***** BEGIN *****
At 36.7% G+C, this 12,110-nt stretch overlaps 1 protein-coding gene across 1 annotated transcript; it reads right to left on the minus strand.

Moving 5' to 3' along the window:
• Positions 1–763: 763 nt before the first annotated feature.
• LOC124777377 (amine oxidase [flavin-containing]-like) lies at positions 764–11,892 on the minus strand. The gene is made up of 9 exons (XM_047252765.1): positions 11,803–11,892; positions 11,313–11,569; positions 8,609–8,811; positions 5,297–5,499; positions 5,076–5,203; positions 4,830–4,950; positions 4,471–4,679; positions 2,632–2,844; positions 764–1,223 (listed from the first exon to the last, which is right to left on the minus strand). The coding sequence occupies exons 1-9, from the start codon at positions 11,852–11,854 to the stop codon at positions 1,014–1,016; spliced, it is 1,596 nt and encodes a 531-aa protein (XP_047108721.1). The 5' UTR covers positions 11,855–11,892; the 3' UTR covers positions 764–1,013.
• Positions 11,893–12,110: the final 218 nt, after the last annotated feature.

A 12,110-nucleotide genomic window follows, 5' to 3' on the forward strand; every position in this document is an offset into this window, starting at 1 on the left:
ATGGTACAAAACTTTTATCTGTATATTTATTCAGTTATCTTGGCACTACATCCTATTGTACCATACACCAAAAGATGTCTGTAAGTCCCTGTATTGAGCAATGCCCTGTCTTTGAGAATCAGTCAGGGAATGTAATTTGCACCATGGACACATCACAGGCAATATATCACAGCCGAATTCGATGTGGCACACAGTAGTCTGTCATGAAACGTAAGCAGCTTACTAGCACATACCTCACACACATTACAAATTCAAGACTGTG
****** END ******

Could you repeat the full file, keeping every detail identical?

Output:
At 36.7% G+C, this 12,110-nt stretch overlaps 1 protein-coding gene across 1 annotated transcript; it reads right to left on the minus strand.

Moving 5' to 3' along the window:
• Positions 1–763: 763 nt before the first annotated feature.
• LOC124777377 (amine oxidase [flavin-containing]-like) lies at positions 764–11,892 on the minus strand. The gene is made up of 9 exons (XM_047252765.1): positions 11,803–11,892; positions 11,313–11,569; positions 8,609–8,811; positions 5,297–5,499; positions 5,076–5,203; positions 4,830–4,950; positions 4,471–4,679; positions 2,632–2,844; positions 764–1,223 (listed from the first exon to the last, which is right to left on the minus strand). The coding sequence occupies exons 1-9, from the start codon at positions 11,852–11,854 to the stop codon at positions 1,014–1,016; spliced, it is 1,596 nt and encodes a 531-aa protein (XP_047108721.1). The 5' UTR covers positions 11,855–11,892; the 3' UTR covers positions 764–1,013.
• Positions 11,893–12,110: the final 218 nt, after the last annotated feature.

A 12,110-nucleotide genomic window follows, 5' to 3' on the forward strand; every position in this document is an offset into this window, starting at 1 on the left:
ATGGTACAAAACTTTTATCTGTATATTTATTCAGTTATCTTGGCACTACATCCTATTGTACCATACACCAAAAGATGTCTGTAAGTCCCTGTATTGAGCAATGCCCTGTCTTTGAGAATCAGTCAGGGAATGTAATTTGCACCATGGACACATCACAGGCAATATATCACAGCCGAATTCGATGTGGCACACAGTAGTCTGTCATGAAACGTAAGCAGCTTACTAGCACATACCTCACACACATTACAAATTCAAGACTGTG